* The Radleys by Matt Haig
* The Reapers Are the Angels: A Novel by Alden Bell
* Room: A Novel by Emma Donoghue
* The Vanishing of Katharina Linden: A Novel by Helen Grant
Keep an eye out for these books to come in the shop. In the meantime, we've just gotten a whole bunch of young adult fiction, everything from classic Lois Lowry to some more contemporary fantasy, like Stuart Hill (the Icemark series is really quite good, with a fantastic female lead in the first novel). So if you're gearing up for some new things to read before spring semester classes start up, come stop by the Haunted Bookshop and see what we've got in stock.
Happy reading and congratulations to the winners of this year's Alex Awards!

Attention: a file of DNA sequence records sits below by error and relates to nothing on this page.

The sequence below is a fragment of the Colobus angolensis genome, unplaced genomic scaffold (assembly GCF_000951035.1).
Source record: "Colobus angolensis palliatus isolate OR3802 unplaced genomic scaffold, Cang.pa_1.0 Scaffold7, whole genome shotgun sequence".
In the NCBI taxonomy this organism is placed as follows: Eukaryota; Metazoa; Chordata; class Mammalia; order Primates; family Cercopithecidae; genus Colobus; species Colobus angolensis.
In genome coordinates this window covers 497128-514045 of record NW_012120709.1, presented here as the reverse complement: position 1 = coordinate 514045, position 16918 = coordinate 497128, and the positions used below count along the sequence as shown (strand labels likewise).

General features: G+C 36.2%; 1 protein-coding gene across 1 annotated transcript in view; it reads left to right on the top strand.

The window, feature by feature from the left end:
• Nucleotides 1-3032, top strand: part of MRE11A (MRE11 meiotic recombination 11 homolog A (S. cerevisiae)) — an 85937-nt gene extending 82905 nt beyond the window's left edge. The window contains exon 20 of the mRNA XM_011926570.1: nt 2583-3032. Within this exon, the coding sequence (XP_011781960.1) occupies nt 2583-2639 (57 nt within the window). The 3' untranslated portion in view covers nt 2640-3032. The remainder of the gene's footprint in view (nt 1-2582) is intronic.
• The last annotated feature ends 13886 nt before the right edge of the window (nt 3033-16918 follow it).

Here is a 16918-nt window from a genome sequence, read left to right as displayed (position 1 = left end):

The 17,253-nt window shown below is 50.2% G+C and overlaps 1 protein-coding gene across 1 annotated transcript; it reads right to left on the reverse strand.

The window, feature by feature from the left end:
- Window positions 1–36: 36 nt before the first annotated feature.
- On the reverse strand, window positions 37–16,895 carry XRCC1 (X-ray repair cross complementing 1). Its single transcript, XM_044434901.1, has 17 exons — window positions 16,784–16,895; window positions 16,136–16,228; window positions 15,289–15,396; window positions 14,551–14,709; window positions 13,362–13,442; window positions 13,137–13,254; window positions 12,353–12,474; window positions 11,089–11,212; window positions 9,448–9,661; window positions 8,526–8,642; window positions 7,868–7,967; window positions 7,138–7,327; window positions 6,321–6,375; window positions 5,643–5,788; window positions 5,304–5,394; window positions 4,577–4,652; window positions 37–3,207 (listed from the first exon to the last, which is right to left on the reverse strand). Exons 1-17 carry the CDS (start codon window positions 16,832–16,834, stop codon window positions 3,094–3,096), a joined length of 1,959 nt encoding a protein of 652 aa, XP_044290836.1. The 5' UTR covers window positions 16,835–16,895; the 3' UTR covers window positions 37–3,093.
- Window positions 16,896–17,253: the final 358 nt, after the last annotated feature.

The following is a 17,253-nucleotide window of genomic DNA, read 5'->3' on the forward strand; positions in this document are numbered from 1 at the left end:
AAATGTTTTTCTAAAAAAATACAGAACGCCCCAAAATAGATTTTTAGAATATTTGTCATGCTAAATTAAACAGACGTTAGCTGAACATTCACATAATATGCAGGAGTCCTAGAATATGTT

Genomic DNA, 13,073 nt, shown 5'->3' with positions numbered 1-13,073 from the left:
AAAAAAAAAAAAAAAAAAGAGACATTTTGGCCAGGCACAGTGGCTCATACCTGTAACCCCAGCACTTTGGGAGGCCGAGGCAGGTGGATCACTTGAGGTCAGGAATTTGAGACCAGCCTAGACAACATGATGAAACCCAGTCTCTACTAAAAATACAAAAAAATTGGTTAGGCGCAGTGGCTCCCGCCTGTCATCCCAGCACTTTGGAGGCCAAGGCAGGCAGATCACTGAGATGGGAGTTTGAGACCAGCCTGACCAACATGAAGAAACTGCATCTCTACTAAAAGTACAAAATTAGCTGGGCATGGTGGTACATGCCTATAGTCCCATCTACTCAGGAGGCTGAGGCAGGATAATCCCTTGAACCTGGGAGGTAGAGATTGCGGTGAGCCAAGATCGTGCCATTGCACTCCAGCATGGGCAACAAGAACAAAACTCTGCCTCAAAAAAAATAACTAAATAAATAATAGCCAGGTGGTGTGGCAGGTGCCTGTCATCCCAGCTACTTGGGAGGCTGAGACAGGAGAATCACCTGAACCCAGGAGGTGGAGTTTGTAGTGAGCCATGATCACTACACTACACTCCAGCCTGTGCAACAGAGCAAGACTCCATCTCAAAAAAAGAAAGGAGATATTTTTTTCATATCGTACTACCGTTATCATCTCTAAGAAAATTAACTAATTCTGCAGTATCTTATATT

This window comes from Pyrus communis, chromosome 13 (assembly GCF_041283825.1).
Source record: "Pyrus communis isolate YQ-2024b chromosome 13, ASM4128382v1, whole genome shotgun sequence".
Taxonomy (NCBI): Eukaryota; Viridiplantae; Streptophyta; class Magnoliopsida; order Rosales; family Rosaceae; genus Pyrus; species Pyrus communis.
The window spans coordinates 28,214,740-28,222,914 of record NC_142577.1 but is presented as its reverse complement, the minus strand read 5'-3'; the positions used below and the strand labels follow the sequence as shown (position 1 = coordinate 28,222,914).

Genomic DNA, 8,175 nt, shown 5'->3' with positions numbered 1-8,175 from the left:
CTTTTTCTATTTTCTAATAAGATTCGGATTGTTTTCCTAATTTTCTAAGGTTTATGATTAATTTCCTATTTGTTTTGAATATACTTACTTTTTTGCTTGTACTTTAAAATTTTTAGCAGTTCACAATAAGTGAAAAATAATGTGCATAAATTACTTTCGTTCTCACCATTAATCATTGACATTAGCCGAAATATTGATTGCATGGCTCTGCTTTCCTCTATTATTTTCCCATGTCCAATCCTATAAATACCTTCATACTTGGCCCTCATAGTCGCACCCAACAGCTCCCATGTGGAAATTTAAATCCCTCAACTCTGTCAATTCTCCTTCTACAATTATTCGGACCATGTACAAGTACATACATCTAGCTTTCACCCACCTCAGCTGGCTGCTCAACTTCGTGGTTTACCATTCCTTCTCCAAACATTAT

This year, which appears to be the debut year for this award, is awarded to Tomie dePaola, best known for his Strega Nona books, and his colorful, distinctive art style. He's also adapted a number of American Indian legends and Italian folktales into children's books.
On a personal note, Tomie dePaola was always one of my favorite illustrators and writers when I was a kid, so I'm really excited to see him winning an award from the ALA.